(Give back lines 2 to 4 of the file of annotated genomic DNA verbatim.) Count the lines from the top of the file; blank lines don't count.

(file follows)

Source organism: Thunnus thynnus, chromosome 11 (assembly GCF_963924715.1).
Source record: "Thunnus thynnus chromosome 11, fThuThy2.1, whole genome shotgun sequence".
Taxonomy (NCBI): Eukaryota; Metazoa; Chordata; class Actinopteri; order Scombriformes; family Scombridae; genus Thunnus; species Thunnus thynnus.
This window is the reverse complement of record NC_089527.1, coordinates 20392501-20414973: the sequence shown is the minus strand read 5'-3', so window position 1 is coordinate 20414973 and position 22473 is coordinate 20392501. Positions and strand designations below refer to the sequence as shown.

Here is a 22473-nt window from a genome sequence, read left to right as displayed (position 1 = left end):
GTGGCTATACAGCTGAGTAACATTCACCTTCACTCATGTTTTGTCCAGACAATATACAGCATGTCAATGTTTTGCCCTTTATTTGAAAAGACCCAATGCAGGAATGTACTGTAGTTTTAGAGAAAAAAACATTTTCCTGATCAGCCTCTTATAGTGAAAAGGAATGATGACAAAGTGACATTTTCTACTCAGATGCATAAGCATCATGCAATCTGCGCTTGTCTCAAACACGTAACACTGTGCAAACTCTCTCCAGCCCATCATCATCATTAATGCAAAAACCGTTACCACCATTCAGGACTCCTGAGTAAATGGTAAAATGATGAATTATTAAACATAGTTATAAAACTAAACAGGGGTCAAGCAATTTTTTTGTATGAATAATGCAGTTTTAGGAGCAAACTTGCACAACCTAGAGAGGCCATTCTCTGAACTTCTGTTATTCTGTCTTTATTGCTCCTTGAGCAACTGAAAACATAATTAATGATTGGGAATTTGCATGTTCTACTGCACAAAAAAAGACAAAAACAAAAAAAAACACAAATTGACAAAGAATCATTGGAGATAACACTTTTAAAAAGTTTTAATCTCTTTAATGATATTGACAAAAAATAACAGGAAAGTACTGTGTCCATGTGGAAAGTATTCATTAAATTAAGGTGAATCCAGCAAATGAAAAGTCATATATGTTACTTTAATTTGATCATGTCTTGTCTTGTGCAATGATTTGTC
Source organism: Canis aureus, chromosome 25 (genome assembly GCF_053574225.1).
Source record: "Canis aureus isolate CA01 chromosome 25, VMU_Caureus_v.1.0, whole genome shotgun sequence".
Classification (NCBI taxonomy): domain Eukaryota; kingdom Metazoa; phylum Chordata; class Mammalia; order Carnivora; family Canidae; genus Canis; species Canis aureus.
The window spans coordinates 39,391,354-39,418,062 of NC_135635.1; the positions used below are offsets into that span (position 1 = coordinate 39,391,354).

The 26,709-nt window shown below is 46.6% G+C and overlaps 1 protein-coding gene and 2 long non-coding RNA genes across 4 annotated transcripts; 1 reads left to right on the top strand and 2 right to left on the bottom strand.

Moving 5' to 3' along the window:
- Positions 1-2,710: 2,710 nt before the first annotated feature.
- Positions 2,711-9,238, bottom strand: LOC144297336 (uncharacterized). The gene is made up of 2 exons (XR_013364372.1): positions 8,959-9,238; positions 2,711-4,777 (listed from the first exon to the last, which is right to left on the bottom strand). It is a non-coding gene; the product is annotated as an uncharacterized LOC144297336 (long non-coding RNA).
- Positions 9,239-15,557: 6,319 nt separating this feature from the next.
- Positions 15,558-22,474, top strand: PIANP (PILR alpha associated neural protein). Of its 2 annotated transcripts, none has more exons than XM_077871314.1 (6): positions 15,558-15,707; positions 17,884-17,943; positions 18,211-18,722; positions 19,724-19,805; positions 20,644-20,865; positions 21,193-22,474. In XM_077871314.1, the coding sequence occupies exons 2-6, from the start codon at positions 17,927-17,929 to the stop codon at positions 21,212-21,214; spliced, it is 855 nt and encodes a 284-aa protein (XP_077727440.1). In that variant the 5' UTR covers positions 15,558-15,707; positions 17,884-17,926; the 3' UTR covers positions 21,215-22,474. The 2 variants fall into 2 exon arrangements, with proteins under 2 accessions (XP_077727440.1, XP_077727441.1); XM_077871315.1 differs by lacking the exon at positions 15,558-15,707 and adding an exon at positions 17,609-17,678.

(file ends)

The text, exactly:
Source record: "Thunnus thynnus chromosome 11, fThuThy2.1, whole genome shotgun sequence".
Taxonomy (NCBI): Eukaryota; Metazoa; Chordata; class Actinopteri; order Scombriformes; family Scombridae; genus Thunnus; species Thunnus thynnus.
This window is the reverse complement of record NC_089527.1, coordinates 20392501-20414973: the sequence shown is the minus strand read 5'-3', so window position 1 is coordinate 20414973 and position 22473 is coordinate 20392501. Positions and strand designations below refer to the sequence as shown.